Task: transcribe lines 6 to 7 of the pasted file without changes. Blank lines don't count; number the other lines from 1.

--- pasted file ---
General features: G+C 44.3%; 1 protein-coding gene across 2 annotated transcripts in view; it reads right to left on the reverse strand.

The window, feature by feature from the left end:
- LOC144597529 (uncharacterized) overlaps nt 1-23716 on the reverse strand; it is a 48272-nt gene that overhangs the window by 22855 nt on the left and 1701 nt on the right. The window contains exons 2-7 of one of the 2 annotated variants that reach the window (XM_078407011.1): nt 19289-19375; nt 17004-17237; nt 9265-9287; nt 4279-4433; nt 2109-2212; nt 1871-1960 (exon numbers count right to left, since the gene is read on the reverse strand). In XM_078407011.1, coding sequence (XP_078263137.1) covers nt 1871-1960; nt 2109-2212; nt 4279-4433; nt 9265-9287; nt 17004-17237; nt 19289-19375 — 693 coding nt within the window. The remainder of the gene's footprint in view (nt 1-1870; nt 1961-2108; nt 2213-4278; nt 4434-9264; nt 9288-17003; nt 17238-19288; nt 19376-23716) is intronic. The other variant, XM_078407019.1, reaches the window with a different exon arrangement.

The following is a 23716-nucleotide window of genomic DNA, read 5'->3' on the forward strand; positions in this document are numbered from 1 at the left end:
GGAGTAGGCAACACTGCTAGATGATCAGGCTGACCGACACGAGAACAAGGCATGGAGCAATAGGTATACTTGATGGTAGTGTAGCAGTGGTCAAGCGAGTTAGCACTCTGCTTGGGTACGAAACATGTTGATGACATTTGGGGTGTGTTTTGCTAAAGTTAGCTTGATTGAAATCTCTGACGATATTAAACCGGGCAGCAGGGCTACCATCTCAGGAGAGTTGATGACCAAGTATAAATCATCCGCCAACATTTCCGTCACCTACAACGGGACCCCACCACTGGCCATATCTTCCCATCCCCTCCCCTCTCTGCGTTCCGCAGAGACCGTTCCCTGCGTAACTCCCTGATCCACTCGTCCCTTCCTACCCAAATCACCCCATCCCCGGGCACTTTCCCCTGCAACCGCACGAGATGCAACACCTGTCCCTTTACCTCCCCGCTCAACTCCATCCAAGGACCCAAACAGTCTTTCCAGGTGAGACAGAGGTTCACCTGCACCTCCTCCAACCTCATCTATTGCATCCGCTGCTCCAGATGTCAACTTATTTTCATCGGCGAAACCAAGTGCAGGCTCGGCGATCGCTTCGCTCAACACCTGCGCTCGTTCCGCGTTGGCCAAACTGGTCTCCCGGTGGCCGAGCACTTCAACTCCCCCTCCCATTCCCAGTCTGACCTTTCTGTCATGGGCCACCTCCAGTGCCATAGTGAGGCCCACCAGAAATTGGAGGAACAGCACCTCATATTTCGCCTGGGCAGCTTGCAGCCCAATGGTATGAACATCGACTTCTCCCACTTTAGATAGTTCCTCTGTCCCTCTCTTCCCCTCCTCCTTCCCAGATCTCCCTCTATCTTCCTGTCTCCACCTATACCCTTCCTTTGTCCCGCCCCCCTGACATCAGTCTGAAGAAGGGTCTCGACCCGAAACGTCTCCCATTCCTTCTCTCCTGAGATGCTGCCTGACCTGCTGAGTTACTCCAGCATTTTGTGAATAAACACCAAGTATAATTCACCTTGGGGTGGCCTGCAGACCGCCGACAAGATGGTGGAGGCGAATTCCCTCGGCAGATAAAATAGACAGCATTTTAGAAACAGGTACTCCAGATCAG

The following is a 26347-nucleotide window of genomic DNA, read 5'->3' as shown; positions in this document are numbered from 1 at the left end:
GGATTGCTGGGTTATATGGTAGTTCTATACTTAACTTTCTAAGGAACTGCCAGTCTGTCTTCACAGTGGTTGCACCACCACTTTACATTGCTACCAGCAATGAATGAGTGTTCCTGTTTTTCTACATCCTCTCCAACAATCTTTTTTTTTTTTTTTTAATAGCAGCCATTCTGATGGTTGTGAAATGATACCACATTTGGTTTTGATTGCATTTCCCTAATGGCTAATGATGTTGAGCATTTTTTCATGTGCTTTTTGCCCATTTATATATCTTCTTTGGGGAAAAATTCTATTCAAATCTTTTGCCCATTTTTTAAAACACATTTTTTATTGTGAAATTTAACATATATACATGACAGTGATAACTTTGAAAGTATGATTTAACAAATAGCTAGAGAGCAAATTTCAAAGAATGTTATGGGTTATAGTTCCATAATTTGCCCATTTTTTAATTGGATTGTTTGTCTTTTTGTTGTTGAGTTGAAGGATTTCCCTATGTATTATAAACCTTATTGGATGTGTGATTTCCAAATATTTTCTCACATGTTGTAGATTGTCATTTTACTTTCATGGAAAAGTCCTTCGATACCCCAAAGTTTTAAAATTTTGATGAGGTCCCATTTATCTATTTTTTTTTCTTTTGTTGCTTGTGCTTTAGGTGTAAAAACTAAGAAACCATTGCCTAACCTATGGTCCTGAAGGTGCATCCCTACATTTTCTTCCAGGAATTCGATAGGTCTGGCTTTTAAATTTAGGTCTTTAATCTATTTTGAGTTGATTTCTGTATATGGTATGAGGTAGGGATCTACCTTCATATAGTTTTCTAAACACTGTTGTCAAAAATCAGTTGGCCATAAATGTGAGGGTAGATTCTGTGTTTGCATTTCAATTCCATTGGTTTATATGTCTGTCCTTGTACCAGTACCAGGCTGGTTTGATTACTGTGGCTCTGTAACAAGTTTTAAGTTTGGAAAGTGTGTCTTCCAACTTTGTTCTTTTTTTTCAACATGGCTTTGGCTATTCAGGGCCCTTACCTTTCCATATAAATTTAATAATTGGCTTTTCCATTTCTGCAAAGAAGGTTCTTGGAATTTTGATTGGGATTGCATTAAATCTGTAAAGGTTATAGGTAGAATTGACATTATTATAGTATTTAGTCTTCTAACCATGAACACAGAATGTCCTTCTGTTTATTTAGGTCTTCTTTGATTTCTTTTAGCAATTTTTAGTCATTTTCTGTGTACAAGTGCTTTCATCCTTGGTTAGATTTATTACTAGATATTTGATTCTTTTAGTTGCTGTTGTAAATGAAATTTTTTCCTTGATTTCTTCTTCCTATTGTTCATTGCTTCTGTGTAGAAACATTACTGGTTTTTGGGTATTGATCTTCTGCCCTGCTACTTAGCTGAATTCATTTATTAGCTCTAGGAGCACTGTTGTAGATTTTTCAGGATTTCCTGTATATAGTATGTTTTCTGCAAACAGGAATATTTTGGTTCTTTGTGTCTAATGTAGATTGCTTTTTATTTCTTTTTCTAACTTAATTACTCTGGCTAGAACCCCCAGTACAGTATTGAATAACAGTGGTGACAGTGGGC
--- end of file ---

The following is a 26347-nucleotide window of genomic DNA, read 5'->3' as shown; positions in this document are numbered from 1 at the left end:
GGATTGCTGGGTTATATGGTAGTTCTATACTTAACTTTCTAAGGAACTGCCAGTCTGTCTTCACAGTGGTTGCACCACCACTTTACATTGCTACCAGCAATGAATGAGTGTTCCTGTTTTTCTACATCCTCTCCAACAATCTTTTTTTTTTTTTTTTAATAGCAGCCATTCTGATGGTTGTGAAATGATACCACATTTGGTTTTGATTGCATTTCCCTAATGGCTAATGATGTTGAGCATTTTTTCATGTGCTTTTTGCCCATTTATATATCTTCTTTGGGGAAAAATTCTATTCAAATCTTTTGCCCATTTTTTAAAACACATTTTTTATTGTGAAATTTAACATATATACATGACAGTGATAACTTTGAAAGTATGATTTAACAAATAGCTAGAGAGCAAATTTCAAAGAATGTTATGGGTTATAGTTCCATAATTTGCCCATTTTTTAATTGGATTGTTTGTCTTTTTGTTGTTGAGTTGAAGGATTTCCCTATGTATTATAAACCTTATTGGATGTGTGATTTCCAAATATTTTCTCACATGTTGTAGATTGTCATTTTACTTTCATGGAAAAGTCCTTCGATACCCCAAAGTTTTAAAATTTTGATGAGGTCCCATTTATCTATTTTTTTTTCTTTTGTTGCTTGTGCTTTAGGTGTAAAAACTAAGAAACCATTGCCTAACCTATGGTCCTGAAGGTGCATCCCTACATTTTCTTCCAGGAATTCGATAGGTCTGGCTTTTAAATTTAGGTCTTTAATCTATTTTGAGTTGATTTCTGTATATGGTATGAGGTAGGGATCTACCTTCATATAGTTTTCTAAACACTGTTGTCAAAAATCAGTTGGCCATAAATGTGAGGGTAGATTCTGTGTTTGCATTTCAATTCCATTGGTTTATATGTCTGTCCTTGTACCAGTACCAGGCTGGTTTGATTACTGTGGCTCTGTAACAAGTTTTAAGTTTGGAAAGTGTGTCTTCCAACTTTGTTCTTTTTTTTCAACATGGCTTTGGCTATTCAGGGCCCTTACCTTTCCATATAAATTTAATAATTGGCTTTTCCATTTCTGCAAAGAAGGTTCTTGGAATTTTGATTGGGATTGCATTAAATCTGTAAAGGTTATAGGTAGAATTGACATTATTATAGTATTTAGTCTTCTAACCATGAACACAGAATGTCCTTCTGTTTATTTAGGTCTTCTTTGATTTCTTTTAGCAATTTTTAGTCATTTTCTGTGTACAAGTGCTTTCATCCTTGGTTAGATTTATTACTAGATATTTGATTCTTTTAGTTGCTGTTGTAAATGAAATTTTTTCCTTGATTTCTTCTTCCTATTGTTCATTGCTTCTGTGTAGAAACATTACTGGTTTTTGGGTATTGATCTTCTGCCCTGCTACTTAGCTGAATTCATTTATTAGCTCTAGGAGCACTGTTGTAGATTTTTCAGGATTTCCTGTATATAGTATGTTTTCTGCAAACAGGAATATTTTGGTTCTTTGTGTCTAATGTAGATTGCTTTTTATTTCTTTTTCTAACTTAATTACTCTGGCTAGAACCCCCAGTACAGTATTGAATAACAGTGGTGACAGTGGGC